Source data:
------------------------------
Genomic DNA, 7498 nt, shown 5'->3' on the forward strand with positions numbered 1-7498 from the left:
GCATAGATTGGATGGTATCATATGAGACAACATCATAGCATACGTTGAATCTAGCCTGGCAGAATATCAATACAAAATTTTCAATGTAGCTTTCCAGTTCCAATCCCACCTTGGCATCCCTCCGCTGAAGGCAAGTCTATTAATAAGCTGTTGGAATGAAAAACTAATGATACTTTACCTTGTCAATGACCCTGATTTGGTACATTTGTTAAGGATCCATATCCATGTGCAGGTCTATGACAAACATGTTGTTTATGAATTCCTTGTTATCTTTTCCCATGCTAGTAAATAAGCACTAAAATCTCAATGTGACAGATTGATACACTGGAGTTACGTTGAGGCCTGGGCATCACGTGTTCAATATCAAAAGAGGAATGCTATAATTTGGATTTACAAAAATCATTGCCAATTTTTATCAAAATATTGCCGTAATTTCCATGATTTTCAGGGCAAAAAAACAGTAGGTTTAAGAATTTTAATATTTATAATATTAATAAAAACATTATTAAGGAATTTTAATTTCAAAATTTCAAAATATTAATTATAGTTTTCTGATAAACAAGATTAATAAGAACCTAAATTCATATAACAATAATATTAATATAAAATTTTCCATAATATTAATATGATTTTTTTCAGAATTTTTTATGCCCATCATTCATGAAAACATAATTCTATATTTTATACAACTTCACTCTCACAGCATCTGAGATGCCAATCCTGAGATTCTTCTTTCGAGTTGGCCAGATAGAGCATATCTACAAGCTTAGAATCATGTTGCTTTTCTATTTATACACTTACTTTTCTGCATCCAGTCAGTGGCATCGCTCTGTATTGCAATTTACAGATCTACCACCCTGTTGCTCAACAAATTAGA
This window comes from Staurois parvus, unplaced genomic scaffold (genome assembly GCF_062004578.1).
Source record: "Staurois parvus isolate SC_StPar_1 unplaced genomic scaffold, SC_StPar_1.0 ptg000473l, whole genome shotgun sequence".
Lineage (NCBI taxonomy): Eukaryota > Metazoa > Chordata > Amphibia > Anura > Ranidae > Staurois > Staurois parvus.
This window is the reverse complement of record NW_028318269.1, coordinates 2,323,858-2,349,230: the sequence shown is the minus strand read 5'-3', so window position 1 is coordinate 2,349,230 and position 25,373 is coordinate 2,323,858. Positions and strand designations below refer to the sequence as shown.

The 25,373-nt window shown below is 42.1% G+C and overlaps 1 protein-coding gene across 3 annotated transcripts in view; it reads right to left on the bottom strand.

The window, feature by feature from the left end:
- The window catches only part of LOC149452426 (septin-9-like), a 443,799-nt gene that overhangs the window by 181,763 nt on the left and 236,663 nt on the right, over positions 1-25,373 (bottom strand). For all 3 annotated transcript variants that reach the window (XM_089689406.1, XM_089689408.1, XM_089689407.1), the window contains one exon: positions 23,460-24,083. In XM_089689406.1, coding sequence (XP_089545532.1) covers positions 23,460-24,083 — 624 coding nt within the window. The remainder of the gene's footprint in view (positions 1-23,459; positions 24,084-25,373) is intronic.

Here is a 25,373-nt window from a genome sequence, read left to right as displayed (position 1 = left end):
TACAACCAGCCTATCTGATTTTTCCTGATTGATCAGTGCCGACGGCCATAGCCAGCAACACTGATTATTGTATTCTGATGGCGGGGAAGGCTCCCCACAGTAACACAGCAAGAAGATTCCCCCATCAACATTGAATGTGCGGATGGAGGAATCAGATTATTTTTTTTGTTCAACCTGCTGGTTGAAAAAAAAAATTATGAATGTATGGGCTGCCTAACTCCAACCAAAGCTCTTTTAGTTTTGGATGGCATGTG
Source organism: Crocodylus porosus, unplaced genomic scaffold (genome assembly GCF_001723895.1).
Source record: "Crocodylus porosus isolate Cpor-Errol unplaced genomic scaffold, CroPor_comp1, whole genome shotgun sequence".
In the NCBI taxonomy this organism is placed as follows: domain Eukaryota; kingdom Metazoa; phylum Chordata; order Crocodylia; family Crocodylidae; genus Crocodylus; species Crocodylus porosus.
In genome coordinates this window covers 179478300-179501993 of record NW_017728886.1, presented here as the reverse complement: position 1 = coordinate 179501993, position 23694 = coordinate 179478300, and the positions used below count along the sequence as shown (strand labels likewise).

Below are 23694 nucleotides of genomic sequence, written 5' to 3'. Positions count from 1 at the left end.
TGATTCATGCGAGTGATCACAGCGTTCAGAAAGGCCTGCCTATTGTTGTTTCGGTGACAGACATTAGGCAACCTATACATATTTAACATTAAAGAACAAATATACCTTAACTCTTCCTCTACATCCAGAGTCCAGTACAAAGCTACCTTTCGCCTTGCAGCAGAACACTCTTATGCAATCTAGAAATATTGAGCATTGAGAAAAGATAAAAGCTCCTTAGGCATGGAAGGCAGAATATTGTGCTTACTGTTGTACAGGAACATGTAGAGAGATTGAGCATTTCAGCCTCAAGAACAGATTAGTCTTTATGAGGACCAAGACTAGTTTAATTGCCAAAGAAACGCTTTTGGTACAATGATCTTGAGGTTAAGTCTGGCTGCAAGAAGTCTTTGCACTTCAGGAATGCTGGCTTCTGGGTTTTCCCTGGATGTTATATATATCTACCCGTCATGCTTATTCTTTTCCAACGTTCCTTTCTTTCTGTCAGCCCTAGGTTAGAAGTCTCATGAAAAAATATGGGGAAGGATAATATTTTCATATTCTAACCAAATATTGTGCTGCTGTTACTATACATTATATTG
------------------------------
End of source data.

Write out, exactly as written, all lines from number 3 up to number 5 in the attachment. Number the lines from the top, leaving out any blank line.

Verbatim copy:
This window comes from Staurois parvus, unplaced genomic scaffold (genome assembly GCF_062004578.1).
Source record: "Staurois parvus isolate SC_StPar_1 unplaced genomic scaffold, SC_StPar_1.0 ptg000473l, whole genome shotgun sequence".
Lineage (NCBI taxonomy): Eukaryota > Metazoa > Chordata > Amphibia > Anura > Ranidae > Staurois > Staurois parvus.